Genentech BioOncology continues to identify and investigate new approaches to targeting the hallmarks of cancer. Through our current research focus on angiogenesis, HER signaling, apoptosis, B-cell signaling, and cellular differentiation, we approach cancer research from multiple angles, helping us to elucidate the complexity of carcinogenesis and to develop targeted therapies that will address the unmet needs in cancer treatment and positively impact the lives of patients.

 This figure was adapted from Cell, Vol 100, Hanahan and Weinberg, The Hallmarks of Cancer, pp 57-70, Copyright Elsevier (2000).

by Rebecca Ruiz-McGill

Two University of Arizona researchers have formed a research team to design, build and evaluate two versions of an ovarian cancer medical imaging and screening instrument that will use holographic components in a new type of optical microscope.

Raymond Kostuk and Jennifer Barton have secured a five-year, $2.4 million grant from the National Institutes of Health to build the instrument that they hope will one day be used to monitor women at high risk for ovarian cancer.  Kostuk is the Kenneth Von Behren Professor of Electrical and Computer Engineering and professor of optical sciences.

Groundbreaking study by researchers at University of Maryland Greenebaum Cancer seeks to explain major disparity in survival between blacks and whites

Researchers at the University of Maryland Marlene and Stewart Greenebaum Cancer have found that head and neck cancer patients who test positive for the human papillomavirus (HPV) have much better survival rates than patients who don’t have the virus, according to a new study in the journal Cancer Prevention Research. The researchers also discovered that blacks in the study had a very low rate of HPV infection, and consequently worse survival, which may explain why African-American patients traditionally have had a poor prognosis for head and neck cancer.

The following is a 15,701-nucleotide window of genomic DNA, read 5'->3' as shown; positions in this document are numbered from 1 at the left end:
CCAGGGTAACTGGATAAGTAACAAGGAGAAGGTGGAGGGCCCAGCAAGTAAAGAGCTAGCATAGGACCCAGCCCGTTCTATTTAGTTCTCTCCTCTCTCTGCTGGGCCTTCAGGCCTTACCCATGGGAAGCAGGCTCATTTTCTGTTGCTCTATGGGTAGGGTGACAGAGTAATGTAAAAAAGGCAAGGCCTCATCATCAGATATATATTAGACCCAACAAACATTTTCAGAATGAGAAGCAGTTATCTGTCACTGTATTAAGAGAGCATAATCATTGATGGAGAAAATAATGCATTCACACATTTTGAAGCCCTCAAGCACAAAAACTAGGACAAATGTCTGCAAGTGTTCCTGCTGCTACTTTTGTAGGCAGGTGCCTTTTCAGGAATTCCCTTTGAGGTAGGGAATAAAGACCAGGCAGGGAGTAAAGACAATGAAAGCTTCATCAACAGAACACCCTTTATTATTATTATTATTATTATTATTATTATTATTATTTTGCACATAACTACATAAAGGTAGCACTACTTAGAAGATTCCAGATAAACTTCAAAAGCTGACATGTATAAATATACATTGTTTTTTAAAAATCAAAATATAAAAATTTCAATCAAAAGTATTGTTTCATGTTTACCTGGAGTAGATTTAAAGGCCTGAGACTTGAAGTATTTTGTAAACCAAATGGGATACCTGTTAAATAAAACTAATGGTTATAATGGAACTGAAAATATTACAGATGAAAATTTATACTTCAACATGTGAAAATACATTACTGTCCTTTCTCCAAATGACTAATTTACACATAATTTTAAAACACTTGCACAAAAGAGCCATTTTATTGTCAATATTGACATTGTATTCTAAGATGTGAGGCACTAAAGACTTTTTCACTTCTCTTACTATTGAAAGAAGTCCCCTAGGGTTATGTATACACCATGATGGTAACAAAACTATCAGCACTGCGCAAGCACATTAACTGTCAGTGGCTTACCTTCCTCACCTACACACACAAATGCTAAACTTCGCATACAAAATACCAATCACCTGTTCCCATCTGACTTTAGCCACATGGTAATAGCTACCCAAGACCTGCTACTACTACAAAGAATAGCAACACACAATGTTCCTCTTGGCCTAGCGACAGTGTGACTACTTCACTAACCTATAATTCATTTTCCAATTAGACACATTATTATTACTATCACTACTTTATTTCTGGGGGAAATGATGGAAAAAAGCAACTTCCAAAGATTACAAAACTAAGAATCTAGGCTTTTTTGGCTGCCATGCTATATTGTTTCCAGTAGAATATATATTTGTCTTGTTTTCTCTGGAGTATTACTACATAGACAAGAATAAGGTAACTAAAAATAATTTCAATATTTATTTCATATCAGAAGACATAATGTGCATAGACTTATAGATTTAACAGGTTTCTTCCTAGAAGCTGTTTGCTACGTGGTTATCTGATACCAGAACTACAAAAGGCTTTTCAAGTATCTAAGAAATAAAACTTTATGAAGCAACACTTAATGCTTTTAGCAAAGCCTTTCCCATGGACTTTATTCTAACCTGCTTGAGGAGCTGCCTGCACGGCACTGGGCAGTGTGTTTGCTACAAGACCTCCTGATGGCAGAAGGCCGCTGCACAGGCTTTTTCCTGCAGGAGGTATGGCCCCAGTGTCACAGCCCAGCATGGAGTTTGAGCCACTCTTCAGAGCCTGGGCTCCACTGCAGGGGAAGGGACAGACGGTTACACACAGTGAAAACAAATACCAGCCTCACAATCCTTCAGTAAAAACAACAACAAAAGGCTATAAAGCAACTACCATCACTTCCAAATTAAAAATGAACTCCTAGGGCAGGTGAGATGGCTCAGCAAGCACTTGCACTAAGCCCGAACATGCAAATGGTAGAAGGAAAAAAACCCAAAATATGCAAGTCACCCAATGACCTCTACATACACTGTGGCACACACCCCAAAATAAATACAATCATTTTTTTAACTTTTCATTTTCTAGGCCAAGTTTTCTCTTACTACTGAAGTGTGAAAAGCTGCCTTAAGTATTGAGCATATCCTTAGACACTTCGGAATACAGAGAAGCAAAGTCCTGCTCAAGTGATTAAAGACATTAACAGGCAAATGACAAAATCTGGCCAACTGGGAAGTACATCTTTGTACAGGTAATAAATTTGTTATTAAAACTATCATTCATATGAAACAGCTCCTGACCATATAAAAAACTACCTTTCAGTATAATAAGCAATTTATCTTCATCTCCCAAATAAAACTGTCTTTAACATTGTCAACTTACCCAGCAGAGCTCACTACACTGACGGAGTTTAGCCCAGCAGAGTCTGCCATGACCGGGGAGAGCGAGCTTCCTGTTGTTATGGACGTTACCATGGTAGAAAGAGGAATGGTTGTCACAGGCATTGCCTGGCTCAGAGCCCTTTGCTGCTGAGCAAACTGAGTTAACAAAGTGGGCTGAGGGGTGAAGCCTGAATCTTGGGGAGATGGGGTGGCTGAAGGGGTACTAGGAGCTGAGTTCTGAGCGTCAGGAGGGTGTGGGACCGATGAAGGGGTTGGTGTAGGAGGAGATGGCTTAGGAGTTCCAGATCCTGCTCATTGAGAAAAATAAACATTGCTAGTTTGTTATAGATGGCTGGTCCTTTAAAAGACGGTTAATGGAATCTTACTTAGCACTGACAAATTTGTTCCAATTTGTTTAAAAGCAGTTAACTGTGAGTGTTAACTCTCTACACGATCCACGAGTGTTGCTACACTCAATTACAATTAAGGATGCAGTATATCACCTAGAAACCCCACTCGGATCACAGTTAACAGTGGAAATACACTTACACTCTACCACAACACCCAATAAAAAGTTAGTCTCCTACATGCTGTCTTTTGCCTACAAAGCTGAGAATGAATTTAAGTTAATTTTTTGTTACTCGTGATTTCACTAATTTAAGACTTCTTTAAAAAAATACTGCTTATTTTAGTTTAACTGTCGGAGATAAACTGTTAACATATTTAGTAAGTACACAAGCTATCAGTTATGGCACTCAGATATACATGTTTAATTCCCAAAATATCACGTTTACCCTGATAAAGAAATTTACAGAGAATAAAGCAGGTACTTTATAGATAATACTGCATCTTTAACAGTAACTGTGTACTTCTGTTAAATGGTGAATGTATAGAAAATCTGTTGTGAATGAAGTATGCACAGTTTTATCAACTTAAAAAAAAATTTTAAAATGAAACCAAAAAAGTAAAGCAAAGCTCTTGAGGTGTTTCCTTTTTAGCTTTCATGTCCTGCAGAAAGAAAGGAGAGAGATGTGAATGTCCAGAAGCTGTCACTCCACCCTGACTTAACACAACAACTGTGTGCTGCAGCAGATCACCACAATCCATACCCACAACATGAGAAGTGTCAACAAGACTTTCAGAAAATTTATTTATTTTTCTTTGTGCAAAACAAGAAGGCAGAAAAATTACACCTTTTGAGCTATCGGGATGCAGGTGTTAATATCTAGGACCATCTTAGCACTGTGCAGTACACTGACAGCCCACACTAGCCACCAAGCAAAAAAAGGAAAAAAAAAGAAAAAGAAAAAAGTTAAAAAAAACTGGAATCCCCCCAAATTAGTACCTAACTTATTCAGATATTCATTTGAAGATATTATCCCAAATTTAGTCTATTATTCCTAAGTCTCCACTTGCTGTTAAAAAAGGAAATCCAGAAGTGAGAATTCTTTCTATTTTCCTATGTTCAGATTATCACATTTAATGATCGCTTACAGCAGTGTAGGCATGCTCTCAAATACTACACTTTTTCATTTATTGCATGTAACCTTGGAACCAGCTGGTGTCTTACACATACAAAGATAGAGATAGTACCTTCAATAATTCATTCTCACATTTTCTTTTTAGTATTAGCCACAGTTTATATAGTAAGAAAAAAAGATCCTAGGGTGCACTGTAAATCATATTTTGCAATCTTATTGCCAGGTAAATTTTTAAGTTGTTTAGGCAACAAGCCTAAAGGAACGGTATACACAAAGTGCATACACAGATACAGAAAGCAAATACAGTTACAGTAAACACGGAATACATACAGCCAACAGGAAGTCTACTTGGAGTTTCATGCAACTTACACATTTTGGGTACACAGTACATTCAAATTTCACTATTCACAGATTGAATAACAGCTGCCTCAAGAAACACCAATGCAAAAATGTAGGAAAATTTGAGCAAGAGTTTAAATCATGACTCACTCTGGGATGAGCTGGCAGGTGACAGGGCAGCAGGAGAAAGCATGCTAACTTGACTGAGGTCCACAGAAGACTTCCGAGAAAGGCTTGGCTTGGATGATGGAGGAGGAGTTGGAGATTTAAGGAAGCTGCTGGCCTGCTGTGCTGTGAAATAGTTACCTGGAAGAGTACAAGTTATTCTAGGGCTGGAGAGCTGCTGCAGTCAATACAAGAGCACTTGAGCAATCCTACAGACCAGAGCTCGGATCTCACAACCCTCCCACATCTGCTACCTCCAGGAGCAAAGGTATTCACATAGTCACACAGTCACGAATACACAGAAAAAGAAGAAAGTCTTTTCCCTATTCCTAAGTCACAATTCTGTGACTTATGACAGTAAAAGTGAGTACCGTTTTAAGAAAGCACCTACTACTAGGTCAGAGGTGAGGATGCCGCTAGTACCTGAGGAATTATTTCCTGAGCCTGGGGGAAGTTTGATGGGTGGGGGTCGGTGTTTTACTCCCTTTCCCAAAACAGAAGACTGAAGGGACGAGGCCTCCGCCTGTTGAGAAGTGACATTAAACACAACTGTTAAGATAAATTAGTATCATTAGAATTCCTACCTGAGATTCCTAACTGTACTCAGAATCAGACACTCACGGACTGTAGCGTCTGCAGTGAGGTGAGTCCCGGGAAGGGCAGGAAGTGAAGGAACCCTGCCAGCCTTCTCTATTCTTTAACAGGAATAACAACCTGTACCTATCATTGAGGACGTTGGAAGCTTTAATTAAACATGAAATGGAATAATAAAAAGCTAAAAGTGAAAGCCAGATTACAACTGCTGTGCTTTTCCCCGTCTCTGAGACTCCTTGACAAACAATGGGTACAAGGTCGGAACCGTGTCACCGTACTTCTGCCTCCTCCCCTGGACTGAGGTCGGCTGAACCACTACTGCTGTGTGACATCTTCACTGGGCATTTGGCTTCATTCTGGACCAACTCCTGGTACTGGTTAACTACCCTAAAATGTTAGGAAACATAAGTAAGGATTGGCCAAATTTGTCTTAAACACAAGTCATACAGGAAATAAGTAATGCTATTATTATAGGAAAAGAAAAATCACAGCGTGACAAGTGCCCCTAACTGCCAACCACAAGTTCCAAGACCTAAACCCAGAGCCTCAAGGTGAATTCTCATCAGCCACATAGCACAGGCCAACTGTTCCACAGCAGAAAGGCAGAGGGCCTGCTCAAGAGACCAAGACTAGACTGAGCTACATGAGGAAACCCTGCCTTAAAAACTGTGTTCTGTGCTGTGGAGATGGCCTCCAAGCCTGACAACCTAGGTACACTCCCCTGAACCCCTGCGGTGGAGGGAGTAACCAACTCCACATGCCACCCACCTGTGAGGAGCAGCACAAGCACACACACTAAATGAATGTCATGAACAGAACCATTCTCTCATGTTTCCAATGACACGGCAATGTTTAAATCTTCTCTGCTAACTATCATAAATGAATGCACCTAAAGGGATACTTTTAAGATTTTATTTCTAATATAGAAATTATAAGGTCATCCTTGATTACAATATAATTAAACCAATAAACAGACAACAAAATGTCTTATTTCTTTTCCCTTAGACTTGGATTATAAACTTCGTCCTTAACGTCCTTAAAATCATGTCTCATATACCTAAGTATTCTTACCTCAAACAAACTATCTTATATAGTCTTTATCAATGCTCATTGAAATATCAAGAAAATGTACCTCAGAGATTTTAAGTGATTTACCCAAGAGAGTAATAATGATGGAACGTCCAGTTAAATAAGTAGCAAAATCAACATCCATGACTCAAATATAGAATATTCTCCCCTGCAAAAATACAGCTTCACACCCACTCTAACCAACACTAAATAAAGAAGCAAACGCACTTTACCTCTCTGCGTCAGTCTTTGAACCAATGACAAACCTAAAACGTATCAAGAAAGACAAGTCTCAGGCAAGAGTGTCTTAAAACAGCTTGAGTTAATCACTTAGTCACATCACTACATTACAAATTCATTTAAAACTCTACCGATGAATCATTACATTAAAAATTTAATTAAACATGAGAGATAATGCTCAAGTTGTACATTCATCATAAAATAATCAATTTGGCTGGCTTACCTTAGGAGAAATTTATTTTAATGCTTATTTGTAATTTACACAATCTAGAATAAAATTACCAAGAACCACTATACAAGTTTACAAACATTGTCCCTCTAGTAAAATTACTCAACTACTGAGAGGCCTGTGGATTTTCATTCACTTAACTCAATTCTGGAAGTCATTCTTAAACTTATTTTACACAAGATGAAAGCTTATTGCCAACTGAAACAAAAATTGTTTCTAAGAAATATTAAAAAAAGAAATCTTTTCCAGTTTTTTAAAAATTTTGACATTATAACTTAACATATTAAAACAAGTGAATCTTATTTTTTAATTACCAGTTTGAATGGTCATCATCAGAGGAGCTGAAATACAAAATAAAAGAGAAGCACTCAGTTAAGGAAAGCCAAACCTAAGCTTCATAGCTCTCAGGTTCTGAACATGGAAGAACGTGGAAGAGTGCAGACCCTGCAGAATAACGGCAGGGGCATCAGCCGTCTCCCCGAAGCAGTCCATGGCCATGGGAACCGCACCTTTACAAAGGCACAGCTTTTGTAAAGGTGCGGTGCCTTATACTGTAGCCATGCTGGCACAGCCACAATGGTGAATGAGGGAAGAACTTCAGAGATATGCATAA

wolf reikby Monya Baker

The Babraham Institute researcher discusses ELF5, needed technological advancements and the next steps for his research

Wolf Reik studies at the Babraham Institute at the University of Cambridge. In a recent review,1 he and colleagues discussed how pivotal epigenetic regulators nudge cells into lineage decisions. Nature Reports Stem Cells talked to him about his work and philosophy as a scientist.

 

alberto kornblihttUltraviolet radiation from the sun can zap DNA, damage cells, and set the stage for the subsequent development of cancer. Scientists have now identified the built-in safety mechanism that forces some cells damaged by UV radiation to commit suicide so they do not perpetuate harmful mutations.

Alberto R. Kornblihtt, a Howard Hughes Medical Institute international research scholar at the University of Buenos Aires and the National Research Council of Argentina, has found that UV radiation causes human cells to create proteins that trigger cell death. It’s a built-in safety pathway whose precise mechanism had never been seen before.

by Simone Alves

Regulation is controlled by PTEN, PI3K/Akt and drug-effluxing ABCG2

Some chemotherapeutics used to target gliomas may actually increase the cancer stem cell population and make tumours more aggressive.

Working in mice genetically engineered to have gliomas, Eric Holland and his team at the Memorial Sloan-Kettering Cancer Center in New York showed that a previously identified population of brain cells known as the side population is more tumorigenic than other cells in the brain. The proportion of cells belonging to the side population (SP) was also several-fold larger in glioma-susceptible mice compared to normal mice, and this population increased in the absence of the tumour suppressor gene PTEN. SP cells from gliomas were able to generate neurospheres in vitro, suggesting that this population can harbour brain cancer stem cells.

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